Staff Shake-Ups Nearing at the White House

Rahm Emanuel (R), US president-elect Barack Obama's chief of staff designate, and adviser David Axelrod listen to Obama during a press conference in Chicago on December 19, 2008 to introduce his pick of California Rep.
Getty Images/Nicholas Kamm
Twenty months into President Obama's term, the first major staff changes are underway. If past presidencies are any indication other big personnel shuffles are in the pipeline.

They're breaking up the old gang down at the White House. It's that time again - about two years into any president's first term and the staff starts heading for the exits, reports CBS News White House correspondent Bill Plante.

"Two years, people start to leave. They burn themselves out. They work very hard. They have jobs they can't refuse," says the Brookings Institute's Stephen Hess.

Chief of staff Rahm Emanuel may leave as soon as next month to run for mayor of Chicago. The big question: Does the president look inside or outside to replace him?

"Is he just drawing the wagons around him? Or is he reaching out in which he is saying, hey I think there are different ways to do it. Maybe we need a different agenda. Maybe I made some mistakes," says Hess.

Defense secretary Robert Gates and National Security Adviser James Jones are also expected to leave sometime next year. National Economic Council head Larry Summers is going back to Harvard. Other members of the economic team - Peter Orzsag and Christina Romer - are already gone.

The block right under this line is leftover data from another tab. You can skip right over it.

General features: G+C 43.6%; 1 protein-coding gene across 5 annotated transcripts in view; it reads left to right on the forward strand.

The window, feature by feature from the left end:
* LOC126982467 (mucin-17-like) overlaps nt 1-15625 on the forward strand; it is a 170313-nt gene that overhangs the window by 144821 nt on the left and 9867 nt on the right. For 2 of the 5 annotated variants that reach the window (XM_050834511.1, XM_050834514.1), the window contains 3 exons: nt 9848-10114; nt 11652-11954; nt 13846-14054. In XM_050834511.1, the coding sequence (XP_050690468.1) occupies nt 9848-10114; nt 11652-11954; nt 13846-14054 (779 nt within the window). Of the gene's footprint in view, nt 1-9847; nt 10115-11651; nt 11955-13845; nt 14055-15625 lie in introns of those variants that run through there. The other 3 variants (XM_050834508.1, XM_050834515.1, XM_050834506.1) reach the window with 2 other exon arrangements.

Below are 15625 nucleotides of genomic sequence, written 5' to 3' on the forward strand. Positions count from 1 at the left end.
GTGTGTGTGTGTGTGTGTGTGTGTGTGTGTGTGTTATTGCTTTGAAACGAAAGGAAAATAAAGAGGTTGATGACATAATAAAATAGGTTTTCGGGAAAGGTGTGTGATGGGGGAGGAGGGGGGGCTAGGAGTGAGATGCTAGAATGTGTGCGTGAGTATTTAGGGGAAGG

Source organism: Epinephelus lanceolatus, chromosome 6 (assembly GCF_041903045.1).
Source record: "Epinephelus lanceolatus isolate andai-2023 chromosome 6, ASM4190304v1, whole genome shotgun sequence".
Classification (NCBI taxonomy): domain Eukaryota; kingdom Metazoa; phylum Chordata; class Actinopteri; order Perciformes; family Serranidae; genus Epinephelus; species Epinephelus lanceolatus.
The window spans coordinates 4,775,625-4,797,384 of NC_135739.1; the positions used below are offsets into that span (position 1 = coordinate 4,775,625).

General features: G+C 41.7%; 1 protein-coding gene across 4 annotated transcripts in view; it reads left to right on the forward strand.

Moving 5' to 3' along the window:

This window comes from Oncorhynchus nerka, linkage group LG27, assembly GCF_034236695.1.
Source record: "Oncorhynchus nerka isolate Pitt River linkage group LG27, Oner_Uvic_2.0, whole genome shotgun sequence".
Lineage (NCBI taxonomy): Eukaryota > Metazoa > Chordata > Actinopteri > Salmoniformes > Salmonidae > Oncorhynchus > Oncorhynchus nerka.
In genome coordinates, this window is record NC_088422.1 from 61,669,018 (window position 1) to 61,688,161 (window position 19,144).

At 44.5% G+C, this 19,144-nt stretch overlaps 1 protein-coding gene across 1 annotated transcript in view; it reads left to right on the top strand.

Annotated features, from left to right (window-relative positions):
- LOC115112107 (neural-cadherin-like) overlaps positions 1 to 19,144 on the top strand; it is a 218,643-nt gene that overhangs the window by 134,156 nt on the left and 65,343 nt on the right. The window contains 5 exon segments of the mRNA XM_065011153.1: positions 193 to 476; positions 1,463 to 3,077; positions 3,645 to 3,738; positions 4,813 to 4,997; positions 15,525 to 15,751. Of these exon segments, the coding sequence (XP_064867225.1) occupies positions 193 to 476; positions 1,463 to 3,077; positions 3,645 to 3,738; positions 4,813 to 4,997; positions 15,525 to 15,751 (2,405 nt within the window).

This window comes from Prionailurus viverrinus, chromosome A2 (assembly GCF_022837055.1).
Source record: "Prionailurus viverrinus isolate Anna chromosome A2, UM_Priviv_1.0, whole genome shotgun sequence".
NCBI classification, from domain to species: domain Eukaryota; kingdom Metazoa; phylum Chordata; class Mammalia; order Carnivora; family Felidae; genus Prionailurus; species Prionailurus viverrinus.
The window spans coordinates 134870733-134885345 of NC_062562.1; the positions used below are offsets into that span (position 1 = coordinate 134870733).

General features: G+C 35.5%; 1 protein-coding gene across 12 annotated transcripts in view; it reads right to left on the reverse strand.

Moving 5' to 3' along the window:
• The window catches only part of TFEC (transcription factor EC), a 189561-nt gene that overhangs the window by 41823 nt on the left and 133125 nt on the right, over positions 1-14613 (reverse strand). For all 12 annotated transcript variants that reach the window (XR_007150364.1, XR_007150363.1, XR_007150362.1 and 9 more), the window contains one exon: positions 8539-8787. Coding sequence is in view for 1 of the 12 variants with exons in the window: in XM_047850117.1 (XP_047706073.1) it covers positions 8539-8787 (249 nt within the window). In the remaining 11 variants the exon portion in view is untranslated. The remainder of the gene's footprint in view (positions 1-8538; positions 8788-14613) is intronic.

Senior adviser David Axelrod says he'll be heading home to Chicago by spring to work on the president's re-election. Axelrod expects David Plouffe, the president's campaign manager, will likely come to Washington as an adviser.

Press secretary Robert Gibbs is also likely to move to advisor status and leave his job on the podium to his deputy Bill Burton.

We've seen this movie before. Bill Clinton changed chiefs of staff four times at different crisis points in his presidency; George W. Bush dumped Donald Rumsfeld from the Pentagon after the 2006 elections.

All presidents have crisis points. Mr. Obama is in one as the November elections approach. The new team he builds will say a lot about the direction he wants to go next year.

  • Bill Plante

    Bill Plante is a CBS News Senior White House Correspondent